HR 482 & SB 103 - attack on geospatial info, antiracism work, & affordable housing | THE POLITICUS

HR 482 & SB 103 - attack on geospatial info, antiracism work, & affordable housing

We are seeing even more evidence of attacks on efforts from the past to improve the use of information as a means of advancing social justice.  I had passed on to me some information with an urging to distribute it widely through social media.  It came through an email list in which I do not participate, but which was shared with me because of my visibility here and elsewhere.  Please pay careful attention.  It is of a piece of everything else we are seeing from the administration and their allies in the Republican Congress.

Dear Geographers,

We are writing to bring your attention to the US HR 482 and SB 103, which are an attack on the collection, storage, and distribution of geospatial information, antiracism work, and affordable housing (see below). The text of the bill, “Local Zoning Decisions Protection Act of 2017,” will nullify HUD's 2015 “Affirmatively Furthering Fair Housing” report to "have no force or effect," and does so by eliminating the data to support social change.

In other words, the bill stands at odds with the pursuit of knowledge about human geography, including census data. The bill would prohibit a significant amount of the work we do on race, racism, and fair housing in the US, as well as GIS research more broadly, all of which thwart work towards social justice. A key section reads as follows:

SEC. 3. PROHIBITION ON USE OF FEDERAL FUNDS.
Notwithstanding any other provision of law, no Federal funds may be used to design, build, maintain, utilize, or provide access to a Federal database of geospatial information on community racial disparities or disparities in access to affordable housing.

We encourage feedback, wisdom, and action among our respective lists, AAG specialty groups, other collectives and collegial relationships, and the AAG leadership. We ask you to share word about this bill with colleagues in other disciplines and on social media, using the hashtags #datarefuge and #datarescue when doing so to connect this issue to larger issues of public data and public data collection erasure, obfuscation, and elimination. We also encourage US citizens to reach out to your congressional representatives or to organize from afar in solidarity to stop this bill. Full links to the Senate and House bills are below.

Thanks to Euan Hague for bringing this to the CRIT-GEOG list's attention, and for Reed Underwood's response.

Onward together,

Jack Gieseking, Trinity College

Emily Mitchell-Eaton, USCS
Hector Agredano, CUNY Graduate Center

Elizabeth R. Johnson, Hobart & William Smith Colleges

Naomi Adiv, Portland State University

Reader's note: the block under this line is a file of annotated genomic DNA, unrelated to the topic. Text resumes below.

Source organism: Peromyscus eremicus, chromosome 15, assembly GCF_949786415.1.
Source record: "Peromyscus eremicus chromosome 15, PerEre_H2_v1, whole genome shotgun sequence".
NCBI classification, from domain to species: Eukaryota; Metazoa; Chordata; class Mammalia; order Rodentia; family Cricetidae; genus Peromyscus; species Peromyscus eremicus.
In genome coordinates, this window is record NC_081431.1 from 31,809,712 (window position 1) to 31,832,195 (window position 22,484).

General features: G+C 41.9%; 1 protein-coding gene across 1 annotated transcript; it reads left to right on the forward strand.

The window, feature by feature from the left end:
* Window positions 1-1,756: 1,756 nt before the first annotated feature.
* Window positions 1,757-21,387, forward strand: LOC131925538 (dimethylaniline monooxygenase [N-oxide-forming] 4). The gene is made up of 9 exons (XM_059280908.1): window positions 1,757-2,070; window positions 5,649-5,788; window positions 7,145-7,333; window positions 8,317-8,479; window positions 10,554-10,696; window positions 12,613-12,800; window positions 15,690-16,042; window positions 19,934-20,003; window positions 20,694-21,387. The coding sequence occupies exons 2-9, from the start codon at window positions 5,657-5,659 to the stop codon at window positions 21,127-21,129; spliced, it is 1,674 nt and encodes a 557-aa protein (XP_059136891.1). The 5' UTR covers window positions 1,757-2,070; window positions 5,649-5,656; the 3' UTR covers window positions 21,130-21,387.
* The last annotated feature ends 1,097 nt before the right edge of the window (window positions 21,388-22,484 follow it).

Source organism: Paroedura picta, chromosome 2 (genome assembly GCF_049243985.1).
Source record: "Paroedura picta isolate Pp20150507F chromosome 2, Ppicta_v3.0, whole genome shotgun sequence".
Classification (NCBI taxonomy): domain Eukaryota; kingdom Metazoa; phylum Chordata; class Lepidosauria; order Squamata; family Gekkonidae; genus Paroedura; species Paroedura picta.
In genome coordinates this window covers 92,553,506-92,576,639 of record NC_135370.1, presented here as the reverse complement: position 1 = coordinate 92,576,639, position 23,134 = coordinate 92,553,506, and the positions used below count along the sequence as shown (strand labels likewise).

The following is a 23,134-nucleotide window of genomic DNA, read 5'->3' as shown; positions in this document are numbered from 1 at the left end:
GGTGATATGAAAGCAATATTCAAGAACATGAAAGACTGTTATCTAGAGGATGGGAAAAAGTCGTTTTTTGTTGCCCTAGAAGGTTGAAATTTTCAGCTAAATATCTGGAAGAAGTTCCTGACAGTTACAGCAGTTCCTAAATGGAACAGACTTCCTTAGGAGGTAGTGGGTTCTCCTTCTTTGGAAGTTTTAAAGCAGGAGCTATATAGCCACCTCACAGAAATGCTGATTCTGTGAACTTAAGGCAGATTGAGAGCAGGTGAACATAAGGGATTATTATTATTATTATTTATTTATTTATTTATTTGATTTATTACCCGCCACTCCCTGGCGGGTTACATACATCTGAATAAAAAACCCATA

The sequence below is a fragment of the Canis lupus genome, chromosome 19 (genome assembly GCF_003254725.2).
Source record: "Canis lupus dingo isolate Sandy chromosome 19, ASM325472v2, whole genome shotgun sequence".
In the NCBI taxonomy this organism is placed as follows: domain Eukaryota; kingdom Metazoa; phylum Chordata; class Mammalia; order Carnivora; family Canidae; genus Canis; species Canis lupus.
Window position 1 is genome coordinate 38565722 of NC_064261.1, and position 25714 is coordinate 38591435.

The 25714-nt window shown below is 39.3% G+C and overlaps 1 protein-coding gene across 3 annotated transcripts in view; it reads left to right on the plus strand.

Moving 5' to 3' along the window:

Ryan Burns, University of Calgary

A subsequent email included this information:

Edit: the American Association of Geographers is @theAAG. Also, the AAA, AmerSA, ASocA, AoIR, MLA, AHA, and so on can use encouragement as well!

A subsequent email included the following:

As a reminder, the heart of this bill is not simply some issue of access to data or a discussion of science…. This bill is totally and absolutely racist and anti-poor. If passed, it would further the oppression of minorities by not only ignoring them but completely invisibilizing them. And it is with data and with the knowledge we create from our analysis of it that we can fight for justice. The data are a means to an end. The focus is resisting oppression and violence, and supporting and enacting social justice through the actionable policy...

Also suggest looking at this blog post at the American Association of Geographers from which I quote the following:

... Not only would the creation of new Federal geospatial databases on racial disparities be prohibited, so too would access to existing geospatial information of this sort and the use of Federal funds from agencies such as the National Science Foundation to study such data. As written, this represents a direct attack on the ability of geographers and others to produce actionable and policy relevant research on racial disparities in this country. What then can be done about the threat posed by S.103 and H.R. 482 to geospatial and geographical information and research? The AAG has already drafted and sent a letter of concern to Senator Lee. However, I would suggest more needs be done by our members directly. First, spread the word to geographers, other scholars and the public about the threat posed by S.103 and H.R. 482. Second, take a moment to contact your Federal Senators and representative – easily done via www.usa.gov/.... Third, you may want to also contact the Bill’s sponsors with your concerns. Finally, stay aware, informed and communicative of similar threats to geospatial information or geographical research that may arise in the future. We may well be entering an era when not only has the need to create actionable and policy relevant geography never been more pressing, but the fight to preserve our ability to conduct such research never more necessary.

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